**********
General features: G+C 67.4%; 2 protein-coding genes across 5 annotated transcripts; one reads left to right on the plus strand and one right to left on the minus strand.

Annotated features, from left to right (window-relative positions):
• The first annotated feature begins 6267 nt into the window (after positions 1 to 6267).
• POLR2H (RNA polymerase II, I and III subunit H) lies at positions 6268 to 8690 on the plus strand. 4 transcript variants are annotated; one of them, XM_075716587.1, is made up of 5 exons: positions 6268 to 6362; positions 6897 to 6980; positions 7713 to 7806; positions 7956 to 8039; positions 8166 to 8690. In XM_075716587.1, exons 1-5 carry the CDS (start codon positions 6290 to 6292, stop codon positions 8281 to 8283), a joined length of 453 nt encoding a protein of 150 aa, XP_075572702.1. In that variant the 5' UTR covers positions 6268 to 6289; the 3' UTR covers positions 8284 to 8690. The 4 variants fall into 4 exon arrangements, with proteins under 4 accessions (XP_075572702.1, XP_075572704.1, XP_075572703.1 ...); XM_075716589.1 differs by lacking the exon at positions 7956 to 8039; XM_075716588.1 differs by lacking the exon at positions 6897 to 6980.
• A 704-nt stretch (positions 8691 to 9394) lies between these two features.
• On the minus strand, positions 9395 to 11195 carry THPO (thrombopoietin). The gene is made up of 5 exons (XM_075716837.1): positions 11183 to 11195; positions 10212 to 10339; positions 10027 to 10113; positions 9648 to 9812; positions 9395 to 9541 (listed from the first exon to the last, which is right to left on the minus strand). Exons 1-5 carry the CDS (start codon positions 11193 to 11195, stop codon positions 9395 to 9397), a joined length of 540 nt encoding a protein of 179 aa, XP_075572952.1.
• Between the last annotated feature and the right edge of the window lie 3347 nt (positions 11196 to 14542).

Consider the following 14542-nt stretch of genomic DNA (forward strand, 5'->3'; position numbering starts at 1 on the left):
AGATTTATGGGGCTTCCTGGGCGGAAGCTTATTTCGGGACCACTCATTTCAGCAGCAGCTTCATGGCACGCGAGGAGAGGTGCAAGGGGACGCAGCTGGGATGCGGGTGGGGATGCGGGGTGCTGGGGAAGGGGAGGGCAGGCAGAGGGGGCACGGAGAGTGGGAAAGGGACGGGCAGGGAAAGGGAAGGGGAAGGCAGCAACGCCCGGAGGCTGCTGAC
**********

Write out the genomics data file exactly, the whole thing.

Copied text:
General features: G+C 67.4%; 2 protein-coding genes across 5 annotated transcripts; one reads left to right on the plus strand and one right to left on the minus strand.

Annotated features, from left to right (window-relative positions):
• The first annotated feature begins 6267 nt into the window (after positions 1 to 6267).
• POLR2H (RNA polymerase II, I and III subunit H) lies at positions 6268 to 8690 on the plus strand. 4 transcript variants are annotated; one of them, XM_075716587.1, is made up of 5 exons: positions 6268 to 6362; positions 6897 to 6980; positions 7713 to 7806; positions 7956 to 8039; positions 8166 to 8690. In XM_075716587.1, exons 1-5 carry the CDS (start codon positions 6290 to 6292, stop codon positions 8281 to 8283), a joined length of 453 nt encoding a protein of 150 aa, XP_075572702.1. In that variant the 5' UTR covers positions 6268 to 6289; the 3' UTR covers positions 8284 to 8690. The 4 variants fall into 4 exon arrangements, with proteins under 4 accessions (XP_075572702.1, XP_075572704.1, XP_075572703.1 ...); XM_075716589.1 differs by lacking the exon at positions 7956 to 8039; XM_075716588.1 differs by lacking the exon at positions 6897 to 6980.
• A 704-nt stretch (positions 8691 to 9394) lies between these two features.
• On the minus strand, positions 9395 to 11195 carry THPO (thrombopoietin). The gene is made up of 5 exons (XM_075716837.1): positions 11183 to 11195; positions 10212 to 10339; positions 10027 to 10113; positions 9648 to 9812; positions 9395 to 9541 (listed from the first exon to the last, which is right to left on the minus strand). Exons 1-5 carry the CDS (start codon positions 11193 to 11195, stop codon positions 9395 to 9397), a joined length of 540 nt encoding a protein of 179 aa, XP_075572952.1.
• Between the last annotated feature and the right edge of the window lie 3347 nt (positions 11196 to 14542).

Consider the following 14542-nt stretch of genomic DNA (forward strand, 5'->3'; position numbering starts at 1 on the left):
AGATTTATGGGGCTTCCTGGGCGGAAGCTTATTTCGGGACCACTCATTTCAGCAGCAGCTTCATGGCACGCGAGGAGAGGTGCAAGGGGACGCAGCTGGGATGCGGGTGGGGATGCGGGGTGCTGGGGAAGGGGAGGGCAGGCAGAGGGGGCACGGAGAGTGGGAAAGGGACGGGCAGGGAAAGGGAAGGGGAAGGCAGCAACGCCCGGAGGCTGCTGAC